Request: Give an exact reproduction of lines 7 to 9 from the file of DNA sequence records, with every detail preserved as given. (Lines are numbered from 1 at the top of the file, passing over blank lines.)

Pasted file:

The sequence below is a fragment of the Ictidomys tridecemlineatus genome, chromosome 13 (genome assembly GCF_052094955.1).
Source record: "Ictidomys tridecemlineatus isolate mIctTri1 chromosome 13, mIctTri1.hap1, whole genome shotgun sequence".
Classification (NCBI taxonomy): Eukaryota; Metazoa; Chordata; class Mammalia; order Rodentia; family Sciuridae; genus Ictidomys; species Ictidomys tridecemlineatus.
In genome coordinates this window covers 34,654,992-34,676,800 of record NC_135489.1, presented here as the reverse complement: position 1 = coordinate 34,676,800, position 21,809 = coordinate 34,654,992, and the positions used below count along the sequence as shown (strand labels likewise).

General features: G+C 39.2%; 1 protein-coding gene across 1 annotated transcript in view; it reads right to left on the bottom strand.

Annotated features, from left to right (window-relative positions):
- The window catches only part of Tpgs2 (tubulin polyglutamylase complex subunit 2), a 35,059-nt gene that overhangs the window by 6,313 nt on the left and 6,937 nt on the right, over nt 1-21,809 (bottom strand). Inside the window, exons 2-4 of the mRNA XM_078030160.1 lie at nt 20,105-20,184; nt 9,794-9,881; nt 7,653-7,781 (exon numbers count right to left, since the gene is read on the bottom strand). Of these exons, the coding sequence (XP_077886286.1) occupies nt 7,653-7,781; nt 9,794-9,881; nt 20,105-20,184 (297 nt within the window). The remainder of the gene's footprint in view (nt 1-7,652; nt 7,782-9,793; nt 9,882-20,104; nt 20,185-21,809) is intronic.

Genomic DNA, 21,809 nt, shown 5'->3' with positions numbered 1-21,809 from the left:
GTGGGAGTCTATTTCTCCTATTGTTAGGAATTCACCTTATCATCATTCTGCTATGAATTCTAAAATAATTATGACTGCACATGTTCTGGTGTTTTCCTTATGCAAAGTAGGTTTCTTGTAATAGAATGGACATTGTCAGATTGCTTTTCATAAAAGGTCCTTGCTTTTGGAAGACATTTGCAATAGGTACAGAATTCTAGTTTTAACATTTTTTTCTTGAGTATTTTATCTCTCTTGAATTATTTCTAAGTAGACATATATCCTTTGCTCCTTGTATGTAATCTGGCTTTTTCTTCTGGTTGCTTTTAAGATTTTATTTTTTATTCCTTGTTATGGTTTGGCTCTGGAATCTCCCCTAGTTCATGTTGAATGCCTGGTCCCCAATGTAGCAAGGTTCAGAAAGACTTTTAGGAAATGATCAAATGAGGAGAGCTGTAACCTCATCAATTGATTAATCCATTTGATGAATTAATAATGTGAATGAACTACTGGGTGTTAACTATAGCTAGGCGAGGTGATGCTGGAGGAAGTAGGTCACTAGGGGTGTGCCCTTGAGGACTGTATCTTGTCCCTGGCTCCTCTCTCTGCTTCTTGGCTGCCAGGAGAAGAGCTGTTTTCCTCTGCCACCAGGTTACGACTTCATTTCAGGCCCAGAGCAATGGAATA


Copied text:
- The window catches only part of Tpgs2 (tubulin polyglutamylase complex subunit 2), a 35,059-nt gene that overhangs the window by 6,313 nt on the left and 6,937 nt on the right, over nt 1-21,809 (bottom strand). Inside the window, exons 2-4 of the mRNA XM_078030160.1 lie at nt 20,105-20,184; nt 9,794-9,881; nt 7,653-7,781 (exon numbers count right to left, since the gene is read on the bottom strand). Of these exons, the coding sequence (XP_077886286.1) occupies nt 7,653-7,781; nt 9,794-9,881; nt 20,105-20,184 (297 nt within the window). The remainder of the gene's footprint in view (nt 1-7,652; nt 7,782-9,793; nt 9,882-20,104; nt 20,185-21,809) is intronic.

Genomic DNA, 21,809 nt, shown 5'->3' with positions numbered 1-21,809 from the left:
GTGGGAGTCTATTTCTCCTATTGTTAGGAATTCACCTTATCATCATTCTGCTATGAATTCTAAAATAATTATGACTGCACATGTTCTGGTGTTTTCCTTATGCAAAGTAGGTTTCTTGTAATAGAATGGACATTGTCAGATTGCTTTTCATAAAAGGTCCTTGCTTTTGGAAGACATTTGCAATAGGTACAGAATTCTAGTTTTAACATTTTTTTCTTGAGTATTTTATCTCTCTTGAATTATTTCTAAGTAGACATATATCCTTTGCTCCTTGTATGTAATCTGGCTTTTTCTTCTGGTTGCTTTTAAGATTTTATTTTTTATTCCTTGTTATGGTTTGGCTCTGGAATCTCCCCTAGTTCATGTTGAATGCCTGGTCCCCAATGTAGCAAGGTTCAGAAAGACTTTTAGGAAATGATCAAATGAGGAGAGCTGTAACCTCATCAATTGATTAATCCATTTGATGAATTAATAATGTGAATGAACTACTGGGTGTTAACTATAGCTAGGCGAGGTGATGCTGGAGGAAGTAGGTCACTAGGGGTGTGCCCTTGAGGACTGTATCTTGTCCCTGGCTCCTCTCTCTGCTTCTTGGCTGCCAGGAGAAGAGCTGTTTTCCTCTGCCACCAGGTTACGACTTCATTTCAGGCCCAGAGCAATGGAATA